Historically, the FCC has steered well clear of regulating broadband prices. Hell, for most of the last fifteen years the FCC hasn’t even admitted that high prices due to limited competition are a problem, instead focusing on the politically sexier idea of ensuring uniform availability. The FCC certainly collects pricing data from broadband ISPs, but, at the industry’s behest, never shares that data with the public. As a result, we get things like our $300 million national broadband map, which will happily show you (largely hallucinated) speed and competitive options in your neighborhood, but won’t tell you how much they cost.
And while the FCC did move last year to expand its authority over broadband providers by reclassifying ISPs under Title II of the Communications Act, FCC boss Tom Wheeler has stated time and time again that the agency has no intention of regulating broadband rates, either in regards to last mile prices or peering and interconnection. But that doesn’t mean the threat of broadband price regulations still can’t be a useful bogeyman for opponents of net neutrality.
Still fuming from FCC “power grabs” like raising the broadband definition to 25 Mbps and passing relatively basic and loophole-filled net neutrality rules, the GOP is pushing yet another parade of legislation aimed at curtailing the FCC’s authority over broadband providers. And while the legislation is being framed by House members (and ex-FCC members now lobbying for broadband providers) as a way to protect small ISPs from a power mad government intent on dictating sector prices, consumer advocate groups note that as worded, the proposals are largely about ensuring the FCC won’t actually be able to do its job:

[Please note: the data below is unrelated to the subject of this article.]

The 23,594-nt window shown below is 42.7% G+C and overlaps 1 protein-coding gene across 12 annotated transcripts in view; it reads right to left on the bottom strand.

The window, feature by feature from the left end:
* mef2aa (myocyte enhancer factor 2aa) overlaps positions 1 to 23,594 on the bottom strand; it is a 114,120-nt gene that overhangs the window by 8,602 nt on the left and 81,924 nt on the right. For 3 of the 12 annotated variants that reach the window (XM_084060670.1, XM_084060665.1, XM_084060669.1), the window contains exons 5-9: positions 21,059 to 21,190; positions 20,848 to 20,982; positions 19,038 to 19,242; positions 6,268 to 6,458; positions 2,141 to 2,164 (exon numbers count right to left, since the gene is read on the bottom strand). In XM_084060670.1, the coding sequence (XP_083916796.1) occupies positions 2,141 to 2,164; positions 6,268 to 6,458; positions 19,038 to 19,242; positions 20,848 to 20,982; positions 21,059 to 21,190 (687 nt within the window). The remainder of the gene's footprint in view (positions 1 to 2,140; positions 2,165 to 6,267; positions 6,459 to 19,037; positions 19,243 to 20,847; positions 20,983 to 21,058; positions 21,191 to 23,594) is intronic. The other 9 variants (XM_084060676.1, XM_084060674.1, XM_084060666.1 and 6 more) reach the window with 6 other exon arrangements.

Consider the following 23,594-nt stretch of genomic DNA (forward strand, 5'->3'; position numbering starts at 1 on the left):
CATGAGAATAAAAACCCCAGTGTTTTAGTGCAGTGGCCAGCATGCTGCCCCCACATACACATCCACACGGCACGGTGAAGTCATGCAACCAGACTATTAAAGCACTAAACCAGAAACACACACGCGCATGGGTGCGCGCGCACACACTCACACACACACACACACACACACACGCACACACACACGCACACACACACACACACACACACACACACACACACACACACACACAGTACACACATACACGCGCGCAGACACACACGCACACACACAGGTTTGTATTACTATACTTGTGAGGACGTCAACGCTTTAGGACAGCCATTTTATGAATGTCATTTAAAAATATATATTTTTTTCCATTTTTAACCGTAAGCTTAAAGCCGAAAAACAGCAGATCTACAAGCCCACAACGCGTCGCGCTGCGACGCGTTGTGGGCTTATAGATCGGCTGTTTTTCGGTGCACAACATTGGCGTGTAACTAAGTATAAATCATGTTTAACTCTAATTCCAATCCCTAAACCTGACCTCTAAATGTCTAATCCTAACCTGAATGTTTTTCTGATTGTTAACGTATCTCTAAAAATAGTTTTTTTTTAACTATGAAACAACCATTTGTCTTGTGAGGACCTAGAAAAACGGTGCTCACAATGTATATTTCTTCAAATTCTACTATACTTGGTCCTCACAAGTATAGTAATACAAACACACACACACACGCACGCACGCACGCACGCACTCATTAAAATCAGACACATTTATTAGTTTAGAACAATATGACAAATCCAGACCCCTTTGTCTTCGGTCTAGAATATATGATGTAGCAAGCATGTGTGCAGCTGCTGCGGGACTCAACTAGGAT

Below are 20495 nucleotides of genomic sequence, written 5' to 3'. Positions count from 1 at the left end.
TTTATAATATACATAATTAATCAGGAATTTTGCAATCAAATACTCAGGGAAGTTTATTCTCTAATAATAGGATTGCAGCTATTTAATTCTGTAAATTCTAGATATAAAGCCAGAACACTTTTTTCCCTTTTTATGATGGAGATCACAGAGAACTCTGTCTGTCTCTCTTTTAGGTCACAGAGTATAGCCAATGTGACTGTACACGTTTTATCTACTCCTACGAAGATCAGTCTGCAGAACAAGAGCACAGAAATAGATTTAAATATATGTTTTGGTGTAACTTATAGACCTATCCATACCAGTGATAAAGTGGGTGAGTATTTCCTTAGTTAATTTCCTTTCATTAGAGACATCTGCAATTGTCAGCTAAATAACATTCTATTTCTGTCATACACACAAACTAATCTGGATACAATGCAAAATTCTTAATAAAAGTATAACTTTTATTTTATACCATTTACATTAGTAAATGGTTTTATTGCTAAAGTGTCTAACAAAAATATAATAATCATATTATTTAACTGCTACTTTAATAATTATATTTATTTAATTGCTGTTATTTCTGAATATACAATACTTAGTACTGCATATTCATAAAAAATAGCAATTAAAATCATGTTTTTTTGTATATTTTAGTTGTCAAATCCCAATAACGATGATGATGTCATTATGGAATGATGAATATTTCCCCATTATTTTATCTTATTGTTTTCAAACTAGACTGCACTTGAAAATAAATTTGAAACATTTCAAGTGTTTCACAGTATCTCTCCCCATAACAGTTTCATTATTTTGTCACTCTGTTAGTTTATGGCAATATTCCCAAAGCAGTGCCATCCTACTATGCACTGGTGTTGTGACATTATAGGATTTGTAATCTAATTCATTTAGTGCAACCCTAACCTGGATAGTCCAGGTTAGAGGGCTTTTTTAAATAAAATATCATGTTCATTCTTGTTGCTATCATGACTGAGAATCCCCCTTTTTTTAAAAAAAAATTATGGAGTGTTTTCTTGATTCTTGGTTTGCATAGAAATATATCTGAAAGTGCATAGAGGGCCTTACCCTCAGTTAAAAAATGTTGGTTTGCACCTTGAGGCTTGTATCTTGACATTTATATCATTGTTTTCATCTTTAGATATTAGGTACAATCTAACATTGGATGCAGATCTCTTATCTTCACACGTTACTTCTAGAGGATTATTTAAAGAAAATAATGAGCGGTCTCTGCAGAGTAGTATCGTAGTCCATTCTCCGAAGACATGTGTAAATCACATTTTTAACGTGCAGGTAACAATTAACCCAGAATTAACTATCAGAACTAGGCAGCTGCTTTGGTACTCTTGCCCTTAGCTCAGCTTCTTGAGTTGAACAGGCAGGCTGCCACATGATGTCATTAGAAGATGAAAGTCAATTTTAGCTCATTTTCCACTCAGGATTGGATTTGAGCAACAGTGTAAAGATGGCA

“The two broadband bills use incredibly broad language that endangers the ability of the FCC to protect consumers from fraudulent charges, threatens the ongoing effort to reform the Universal Service Fund to subsidize rural broadband, and potentially deprives millions of consumers of the right to know how their broadband providers make critical decisions about their broadband subscriptions,” said Feld.
If you’d fallen asleep during the admittedly monotonous net neutrality debates after the rules were passed, all you really need to know is that net neutrality opponents in Congress have been trying desperately to punish the FCC for daring to stand up to industry incumbents like AT&T and Comcast. This has included an embarrassing parade of so-called fact finding hearings in which FCC boss Tom Wheeler was scolded repeatedly for challenging the broadband status quo. Burying neutrality and FCC authority killing measures in budget riders has also become a popular pastime.
It should be noted that the House’s proposals are largely uncooked. One of the laws in question so far appears to only state this:
“Notwithstanding any other provision of law, the Federal Communications Commission may not regulate the rates charged for broadband Internet access service.”
Why this sudden focus on the menace that is “broadband rate regulation?” Because companies like Comcast continue to not only impose utterly unnecessary broadband caps and overage fees, but Comcast is now trying to run rough shod over net neutrality by exempting its own services from the usage caps. As the pressure mounts on the FCC to wake up and actually enforce the net neutrality rules the public forced it to adopt, loyal allies in Congress are doing their very best to pull the rug out from underneath the FCC.
The irony of course is that the FCC, regardless of what party is in control, has shown time, and time, and time again that it doesn’t give two shits about the high cost of broadband. It by and large has also indicated that it thinks usage caps and zero rating proposals are innovative and nifty. The idea that the FCC is going to aggressively start engaging in broadband rate regulations (when it can’t even admit high-pricing is a problem) is another straw man put forth by a Congress whose full-time job is to protect the broadband industry duopoly from the remotest possibility of public accountability.
Jan 12th 2016